5. Bring it. Everything in the bill is common sense. The landed gentry will be upset, no doubt, unless they can figure out how to profit from it. That’s why affordability regulations are key per Grano’s suggestions. Not sure if Polis can bring himself to include that, though, which would be an enormous oversight. It will also be expensive to upgrade our infrastructure but the longer we stick our heads in the sand about that the more expensive it becomes. No one thinks infrastructure should ever have to be upgraded but it will have to happen eventually no matter what. Nothing lasts forever. Civilization has its drawbacks.

  6. How will this impact those in the historic districts if they are able to do what the state legislature imposed, if passed?

  7. Can the issue of increased density be voted on by people who already live in Boulder? Currently we are understaffed and underserved in many areas. Let’s put it to a vote this coming November.

  8. Currently Boulder has a number of problems. We are understaffed and under served. How can increasing city density possibly help. Let’s put this to a vote by the people who already live here.
    .

    1. Consider the money one can make in a service job here and then consider the average rent. The math doesn’t really work out. If Polis’ bill does reduce the cost of living as he claims it will, this “staffing” problem would be resolved.

      1. Um, not without an affordability requirement. If you buy a lot of $1 million and build two townhomes on it, you’re going to have two $2 million townhomes. Still not affordable.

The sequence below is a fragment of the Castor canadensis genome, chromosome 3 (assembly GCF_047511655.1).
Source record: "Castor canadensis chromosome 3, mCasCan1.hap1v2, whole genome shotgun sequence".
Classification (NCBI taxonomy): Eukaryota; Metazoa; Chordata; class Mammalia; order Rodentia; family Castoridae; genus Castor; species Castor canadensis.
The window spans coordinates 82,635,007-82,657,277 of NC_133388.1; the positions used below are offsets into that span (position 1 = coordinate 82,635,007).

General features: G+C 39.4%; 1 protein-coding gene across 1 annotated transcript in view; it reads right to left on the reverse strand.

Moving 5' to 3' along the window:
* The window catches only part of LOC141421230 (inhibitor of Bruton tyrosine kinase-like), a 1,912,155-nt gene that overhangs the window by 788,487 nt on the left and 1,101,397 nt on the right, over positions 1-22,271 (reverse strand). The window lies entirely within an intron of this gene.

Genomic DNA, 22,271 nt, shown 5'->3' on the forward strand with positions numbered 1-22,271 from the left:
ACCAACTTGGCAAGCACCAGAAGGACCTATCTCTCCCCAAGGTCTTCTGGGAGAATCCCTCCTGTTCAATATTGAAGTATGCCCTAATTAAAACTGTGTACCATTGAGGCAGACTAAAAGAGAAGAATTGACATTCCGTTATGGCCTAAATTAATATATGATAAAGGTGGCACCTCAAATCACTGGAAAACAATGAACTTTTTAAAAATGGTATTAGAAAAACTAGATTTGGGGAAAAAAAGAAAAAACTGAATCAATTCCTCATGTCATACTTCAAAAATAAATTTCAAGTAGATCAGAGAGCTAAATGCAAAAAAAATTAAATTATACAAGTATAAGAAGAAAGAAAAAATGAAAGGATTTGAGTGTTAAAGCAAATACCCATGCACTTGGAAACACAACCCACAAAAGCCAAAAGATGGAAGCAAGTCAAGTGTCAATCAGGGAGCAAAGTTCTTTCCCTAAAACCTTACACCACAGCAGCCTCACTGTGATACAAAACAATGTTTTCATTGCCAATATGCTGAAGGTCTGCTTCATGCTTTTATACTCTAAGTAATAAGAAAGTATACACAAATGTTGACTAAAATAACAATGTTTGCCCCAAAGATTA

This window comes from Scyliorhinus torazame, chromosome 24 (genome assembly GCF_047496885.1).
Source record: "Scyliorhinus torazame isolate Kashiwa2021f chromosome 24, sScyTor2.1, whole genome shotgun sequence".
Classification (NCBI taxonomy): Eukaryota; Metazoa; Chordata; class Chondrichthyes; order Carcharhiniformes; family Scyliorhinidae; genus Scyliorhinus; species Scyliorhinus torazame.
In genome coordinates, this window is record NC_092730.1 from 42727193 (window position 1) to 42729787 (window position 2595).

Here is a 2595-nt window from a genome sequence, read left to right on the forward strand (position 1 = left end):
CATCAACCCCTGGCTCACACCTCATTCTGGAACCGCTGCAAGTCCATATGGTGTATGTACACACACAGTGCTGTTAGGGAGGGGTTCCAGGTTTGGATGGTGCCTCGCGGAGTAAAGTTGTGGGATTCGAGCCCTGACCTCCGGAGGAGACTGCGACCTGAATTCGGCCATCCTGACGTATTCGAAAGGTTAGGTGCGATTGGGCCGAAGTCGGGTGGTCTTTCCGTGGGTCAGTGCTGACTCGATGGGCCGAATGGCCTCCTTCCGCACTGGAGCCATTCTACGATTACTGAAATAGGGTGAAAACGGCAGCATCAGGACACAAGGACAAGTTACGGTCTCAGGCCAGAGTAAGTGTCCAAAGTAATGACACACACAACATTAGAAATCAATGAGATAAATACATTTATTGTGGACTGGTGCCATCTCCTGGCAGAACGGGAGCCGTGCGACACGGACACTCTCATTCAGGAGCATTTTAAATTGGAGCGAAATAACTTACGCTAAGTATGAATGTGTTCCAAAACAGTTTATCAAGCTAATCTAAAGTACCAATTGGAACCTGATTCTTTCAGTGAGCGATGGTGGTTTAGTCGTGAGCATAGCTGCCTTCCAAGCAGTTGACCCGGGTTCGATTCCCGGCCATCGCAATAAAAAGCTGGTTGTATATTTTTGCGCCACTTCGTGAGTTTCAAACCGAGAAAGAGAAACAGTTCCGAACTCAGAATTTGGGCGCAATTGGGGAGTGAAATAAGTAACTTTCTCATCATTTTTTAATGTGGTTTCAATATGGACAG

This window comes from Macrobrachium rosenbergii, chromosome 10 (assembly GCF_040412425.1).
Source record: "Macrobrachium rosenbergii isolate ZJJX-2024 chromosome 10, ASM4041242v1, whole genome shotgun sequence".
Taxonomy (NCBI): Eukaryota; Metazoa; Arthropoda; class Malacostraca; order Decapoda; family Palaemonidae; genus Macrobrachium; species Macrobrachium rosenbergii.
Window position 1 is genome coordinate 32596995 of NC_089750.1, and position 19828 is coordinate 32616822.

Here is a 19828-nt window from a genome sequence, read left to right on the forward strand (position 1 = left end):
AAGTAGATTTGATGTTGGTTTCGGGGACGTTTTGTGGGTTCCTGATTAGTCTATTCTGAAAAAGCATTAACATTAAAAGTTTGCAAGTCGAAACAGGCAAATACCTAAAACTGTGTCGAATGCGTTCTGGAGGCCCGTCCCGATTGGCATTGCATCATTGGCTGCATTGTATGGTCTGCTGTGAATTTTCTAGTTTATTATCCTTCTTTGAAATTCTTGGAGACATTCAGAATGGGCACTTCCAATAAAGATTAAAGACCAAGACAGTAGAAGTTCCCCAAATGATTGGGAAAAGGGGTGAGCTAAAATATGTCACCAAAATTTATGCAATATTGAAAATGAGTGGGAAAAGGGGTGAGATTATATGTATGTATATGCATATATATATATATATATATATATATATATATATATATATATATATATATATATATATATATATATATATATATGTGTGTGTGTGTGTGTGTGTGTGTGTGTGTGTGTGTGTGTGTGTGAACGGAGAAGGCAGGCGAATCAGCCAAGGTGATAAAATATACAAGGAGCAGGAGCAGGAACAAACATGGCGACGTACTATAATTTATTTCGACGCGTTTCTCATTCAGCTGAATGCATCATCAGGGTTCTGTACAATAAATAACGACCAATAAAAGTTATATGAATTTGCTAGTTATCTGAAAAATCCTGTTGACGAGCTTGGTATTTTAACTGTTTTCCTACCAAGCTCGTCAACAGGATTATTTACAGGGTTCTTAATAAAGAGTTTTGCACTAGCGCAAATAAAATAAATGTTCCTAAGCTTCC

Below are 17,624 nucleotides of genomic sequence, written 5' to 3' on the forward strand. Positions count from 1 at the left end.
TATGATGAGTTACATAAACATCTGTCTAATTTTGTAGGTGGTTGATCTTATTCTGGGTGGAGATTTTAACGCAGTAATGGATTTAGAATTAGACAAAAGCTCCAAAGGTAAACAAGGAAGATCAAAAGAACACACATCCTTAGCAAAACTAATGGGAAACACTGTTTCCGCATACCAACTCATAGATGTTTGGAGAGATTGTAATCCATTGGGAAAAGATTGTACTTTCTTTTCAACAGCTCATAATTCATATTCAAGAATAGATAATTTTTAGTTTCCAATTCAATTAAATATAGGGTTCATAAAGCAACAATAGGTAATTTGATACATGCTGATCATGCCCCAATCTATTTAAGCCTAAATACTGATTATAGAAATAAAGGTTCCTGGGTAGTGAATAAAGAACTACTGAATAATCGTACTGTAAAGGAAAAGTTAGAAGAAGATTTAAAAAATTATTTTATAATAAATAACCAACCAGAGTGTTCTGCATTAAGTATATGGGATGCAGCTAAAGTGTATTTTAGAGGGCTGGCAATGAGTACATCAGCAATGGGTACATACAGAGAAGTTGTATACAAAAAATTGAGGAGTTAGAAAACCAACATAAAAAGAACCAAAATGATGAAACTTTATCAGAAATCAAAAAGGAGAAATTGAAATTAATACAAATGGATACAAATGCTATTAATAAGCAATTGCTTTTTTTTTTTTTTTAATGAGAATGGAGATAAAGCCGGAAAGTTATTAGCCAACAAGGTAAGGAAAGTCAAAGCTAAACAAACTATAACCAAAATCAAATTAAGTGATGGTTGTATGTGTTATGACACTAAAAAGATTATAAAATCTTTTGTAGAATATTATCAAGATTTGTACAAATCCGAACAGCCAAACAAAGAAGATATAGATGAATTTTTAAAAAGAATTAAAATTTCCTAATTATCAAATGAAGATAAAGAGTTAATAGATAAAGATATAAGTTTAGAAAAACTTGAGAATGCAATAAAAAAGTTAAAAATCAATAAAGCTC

9. I agree with Jill, Sean and Evan that without a permanent affordability requirement, this bill is a developer giveaway. As the planner who developed the original ADU ordinance, I have long favored loosening the requirements. But it is simpleminded to imagine that adding an ADU to an existing home is necessarily increasing affordability – the original property becomes more expensive for sure and without a permanent affordability requirement, the ADU may also be beyond the reach of a target low or middle income population. There’s a good reason why land use decisions are best made locally- each place has unique advantages and disadvantages and its own problems to solve. For the state to eliminate local zoning requirements across the board without affordability, design restrictions and local variations is no solution to anything—

  10. Why this city council’s majority would offer “qualified support” for a state bill that would override our home rule escapes me. It isn’t the state’s role to tell a city – of any size – what its land use or zoning regulations must be. In fact, the Colorado Muncipal League has already stated that ” CML is opposed to state preemption of local authority to adopt and enforce zoning and land use ordinances and any interference with home rule authority granted by Art. XX S. 6 of the Colorado Constitution.”